All three PMs did about as well as anyone could in the circumstances, and all three, so far as one can see, are doomed.
Posts Tagged: Samantha Cameron
Swire’s diaries help show how Johnson entered Downing Street, and has so far managed to remain there
His capacity to win some of his severest critics round, and persuade them of his “greatness of soul”, helps explain his success.
The former Prime Minister also failed to grasp that Merkel was not going to do anything very much for him.
We need to renew that belief, that self-belief, and that optimism – about people, about society, about freedom and about human life – more than ever.
The Prime Minister’s interview yesterday was a reminder of the fact.
But Samantha Cameron and Marina Wheeler have proved less forthcoming than Rachel Johnson and Sarah Vine.
So we are back at the Palace of Varieties with far more MPs than expected – and relatively few casualties.
Farage, Sturgeon, Miliband, Bennett and Cameron visit their local polling stations.
While other party leaders’ spouses are paraded round for a curious public, Kirsten Farage keeps out of the limelight. Good on her.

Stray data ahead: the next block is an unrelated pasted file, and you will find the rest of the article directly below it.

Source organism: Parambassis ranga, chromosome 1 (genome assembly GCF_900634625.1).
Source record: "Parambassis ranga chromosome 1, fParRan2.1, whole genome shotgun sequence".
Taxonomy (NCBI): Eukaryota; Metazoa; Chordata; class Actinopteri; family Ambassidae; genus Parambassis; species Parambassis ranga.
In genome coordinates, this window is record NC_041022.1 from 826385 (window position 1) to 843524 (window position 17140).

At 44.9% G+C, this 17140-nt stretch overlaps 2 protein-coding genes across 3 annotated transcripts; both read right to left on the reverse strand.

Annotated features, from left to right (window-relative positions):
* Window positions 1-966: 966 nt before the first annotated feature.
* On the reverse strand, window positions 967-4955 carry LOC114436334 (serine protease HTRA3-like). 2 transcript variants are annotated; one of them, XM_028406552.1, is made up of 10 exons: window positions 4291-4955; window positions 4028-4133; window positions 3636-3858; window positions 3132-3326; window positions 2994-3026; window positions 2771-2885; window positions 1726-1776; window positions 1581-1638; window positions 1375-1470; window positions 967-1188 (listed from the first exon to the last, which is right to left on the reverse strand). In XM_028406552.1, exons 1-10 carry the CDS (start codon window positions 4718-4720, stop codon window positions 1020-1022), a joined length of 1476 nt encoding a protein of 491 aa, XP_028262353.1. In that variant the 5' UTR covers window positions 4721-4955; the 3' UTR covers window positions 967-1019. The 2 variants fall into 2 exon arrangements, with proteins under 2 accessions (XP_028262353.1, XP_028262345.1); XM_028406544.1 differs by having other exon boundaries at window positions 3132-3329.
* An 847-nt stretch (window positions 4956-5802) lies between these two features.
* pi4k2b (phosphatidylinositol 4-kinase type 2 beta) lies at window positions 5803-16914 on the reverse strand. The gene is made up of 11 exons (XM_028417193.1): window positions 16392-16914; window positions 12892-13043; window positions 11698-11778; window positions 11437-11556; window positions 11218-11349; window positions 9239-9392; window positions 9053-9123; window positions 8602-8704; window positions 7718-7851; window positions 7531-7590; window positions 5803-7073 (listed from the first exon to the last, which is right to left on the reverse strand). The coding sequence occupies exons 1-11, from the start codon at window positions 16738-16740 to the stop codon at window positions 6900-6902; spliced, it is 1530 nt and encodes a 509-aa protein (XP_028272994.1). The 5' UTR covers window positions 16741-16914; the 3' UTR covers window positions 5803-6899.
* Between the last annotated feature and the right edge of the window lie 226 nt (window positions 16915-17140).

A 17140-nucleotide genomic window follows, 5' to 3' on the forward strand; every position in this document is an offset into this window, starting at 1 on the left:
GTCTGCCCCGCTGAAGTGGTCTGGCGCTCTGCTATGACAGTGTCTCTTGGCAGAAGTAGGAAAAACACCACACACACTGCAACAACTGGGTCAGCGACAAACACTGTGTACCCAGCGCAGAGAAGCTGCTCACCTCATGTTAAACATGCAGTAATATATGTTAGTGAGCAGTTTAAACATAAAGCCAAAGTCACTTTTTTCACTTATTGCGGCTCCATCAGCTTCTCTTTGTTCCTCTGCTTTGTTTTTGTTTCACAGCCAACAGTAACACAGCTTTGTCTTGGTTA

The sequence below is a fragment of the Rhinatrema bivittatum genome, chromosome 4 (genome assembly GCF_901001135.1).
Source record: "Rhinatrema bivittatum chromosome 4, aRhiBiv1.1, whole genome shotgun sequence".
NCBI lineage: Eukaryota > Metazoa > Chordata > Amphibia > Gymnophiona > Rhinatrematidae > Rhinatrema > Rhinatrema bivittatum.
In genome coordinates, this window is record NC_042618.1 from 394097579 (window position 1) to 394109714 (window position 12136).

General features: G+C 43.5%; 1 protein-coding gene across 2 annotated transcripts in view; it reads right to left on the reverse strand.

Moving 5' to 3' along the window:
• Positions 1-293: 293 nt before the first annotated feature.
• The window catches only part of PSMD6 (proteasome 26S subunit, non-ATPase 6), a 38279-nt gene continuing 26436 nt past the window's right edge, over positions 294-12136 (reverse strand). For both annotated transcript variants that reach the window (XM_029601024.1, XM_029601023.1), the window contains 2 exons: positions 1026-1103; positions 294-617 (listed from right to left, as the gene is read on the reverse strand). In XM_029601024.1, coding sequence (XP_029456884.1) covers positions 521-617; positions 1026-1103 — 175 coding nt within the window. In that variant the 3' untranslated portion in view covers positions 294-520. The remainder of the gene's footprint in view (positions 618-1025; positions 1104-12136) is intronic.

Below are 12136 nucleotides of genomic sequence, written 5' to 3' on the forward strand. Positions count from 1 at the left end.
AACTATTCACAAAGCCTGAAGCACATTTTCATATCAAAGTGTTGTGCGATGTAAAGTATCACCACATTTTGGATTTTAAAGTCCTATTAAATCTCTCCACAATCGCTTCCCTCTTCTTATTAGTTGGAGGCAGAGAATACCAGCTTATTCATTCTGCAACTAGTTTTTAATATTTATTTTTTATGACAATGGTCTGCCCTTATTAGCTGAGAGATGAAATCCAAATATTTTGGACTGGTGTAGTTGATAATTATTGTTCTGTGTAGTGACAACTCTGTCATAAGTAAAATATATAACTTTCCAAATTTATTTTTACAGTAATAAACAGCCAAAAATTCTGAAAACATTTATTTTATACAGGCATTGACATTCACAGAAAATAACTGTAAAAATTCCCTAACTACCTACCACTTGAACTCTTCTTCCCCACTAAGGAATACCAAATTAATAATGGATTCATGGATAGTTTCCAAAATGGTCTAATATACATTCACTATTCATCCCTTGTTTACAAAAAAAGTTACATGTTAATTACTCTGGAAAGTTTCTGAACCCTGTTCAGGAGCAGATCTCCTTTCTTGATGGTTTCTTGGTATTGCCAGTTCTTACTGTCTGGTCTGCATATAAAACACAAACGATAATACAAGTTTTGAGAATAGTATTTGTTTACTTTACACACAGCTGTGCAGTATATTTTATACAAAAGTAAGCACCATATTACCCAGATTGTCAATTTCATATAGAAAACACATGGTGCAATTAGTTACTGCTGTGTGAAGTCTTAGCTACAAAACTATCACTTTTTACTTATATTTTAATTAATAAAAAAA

Election sketch: Amandeep Singh Bhogal, the Sikh Conservative who wants to end sectarian politics in Northern Ireland
On the day David Cameron visited Belfast, Bhogal tried to persuade people in Banbridge that it is possible to move beyond ancient quarrels.
The Prime Minister and his wife reminisce about raising their own children during a meeting with a young family.
Andrew Gimson’s PMQs sketch: Cameron has his best day by making Miliband look like a poodle who wants to raise taxes
The Prime Minister raised Tory morale by demonstrating his formidable abilities as a campaigner, and by showing that he will not behave like a Crosby-controlled robot.
The barons who created Magna Carta would be shocked by the rhetoric modern politicians deploy and the powers HMRC now wields.
It’s time that Ministers stopped talking about obesity and started instead using the public health levers that remain under their control to deliver action and results.
A measure that until recently seemed intolerable now looks likely to be adopted within a few years.